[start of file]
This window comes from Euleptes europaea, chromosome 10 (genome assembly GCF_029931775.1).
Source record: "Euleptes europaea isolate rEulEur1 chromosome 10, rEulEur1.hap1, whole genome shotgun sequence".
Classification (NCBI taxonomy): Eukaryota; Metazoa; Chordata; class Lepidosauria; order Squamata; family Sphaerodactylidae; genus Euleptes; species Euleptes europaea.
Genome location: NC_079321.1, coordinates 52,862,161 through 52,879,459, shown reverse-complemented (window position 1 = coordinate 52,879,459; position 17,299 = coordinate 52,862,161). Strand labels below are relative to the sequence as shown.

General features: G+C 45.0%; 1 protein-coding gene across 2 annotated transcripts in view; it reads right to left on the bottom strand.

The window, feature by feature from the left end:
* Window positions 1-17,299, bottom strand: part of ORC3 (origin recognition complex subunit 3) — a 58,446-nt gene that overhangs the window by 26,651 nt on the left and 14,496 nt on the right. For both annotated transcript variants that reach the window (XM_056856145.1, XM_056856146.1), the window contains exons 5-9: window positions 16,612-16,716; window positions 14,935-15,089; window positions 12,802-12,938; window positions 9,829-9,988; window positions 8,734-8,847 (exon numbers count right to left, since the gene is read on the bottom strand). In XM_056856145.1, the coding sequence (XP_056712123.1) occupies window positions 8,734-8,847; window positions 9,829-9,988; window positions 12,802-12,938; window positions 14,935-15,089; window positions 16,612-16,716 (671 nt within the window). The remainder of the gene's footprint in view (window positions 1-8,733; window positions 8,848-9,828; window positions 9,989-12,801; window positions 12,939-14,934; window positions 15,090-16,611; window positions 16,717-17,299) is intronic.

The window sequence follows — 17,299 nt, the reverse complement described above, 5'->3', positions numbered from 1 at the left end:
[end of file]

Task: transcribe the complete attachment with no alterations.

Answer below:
This window comes from Euleptes europaea, chromosome 10 (genome assembly GCF_029931775.1).
Source record: "Euleptes europaea isolate rEulEur1 chromosome 10, rEulEur1.hap1, whole genome shotgun sequence".
Classification (NCBI taxonomy): Eukaryota; Metazoa; Chordata; class Lepidosauria; order Squamata; family Sphaerodactylidae; genus Euleptes; species Euleptes europaea.
Genome location: NC_079321.1, coordinates 52,862,161 through 52,879,459, shown reverse-complemented (window position 1 = coordinate 52,879,459; position 17,299 = coordinate 52,862,161). Strand labels below are relative to the sequence as shown.

General features: G+C 45.0%; 1 protein-coding gene across 2 annotated transcripts in view; it reads right to left on the bottom strand.

The window, feature by feature from the left end:
* Window positions 1-17,299, bottom strand: part of ORC3 (origin recognition complex subunit 3) — a 58,446-nt gene that overhangs the window by 26,651 nt on the left and 14,496 nt on the right. For both annotated transcript variants that reach the window (XM_056856145.1, XM_056856146.1), the window contains exons 5-9: window positions 16,612-16,716; window positions 14,935-15,089; window positions 12,802-12,938; window positions 9,829-9,988; window positions 8,734-8,847 (exon numbers count right to left, since the gene is read on the bottom strand). In XM_056856145.1, the coding sequence (XP_056712123.1) occupies window positions 8,734-8,847; window positions 9,829-9,988; window positions 12,802-12,938; window positions 14,935-15,089; window positions 16,612-16,716 (671 nt within the window). The remainder of the gene's footprint in view (window positions 1-8,733; window positions 8,848-9,828; window positions 9,989-12,801; window positions 12,939-14,934; window positions 15,090-16,611; window positions 16,717-17,299) is intronic.

The window sequence follows — 17,299 nt, the reverse complement described above, 5'->3', positions numbered from 1 at the left end: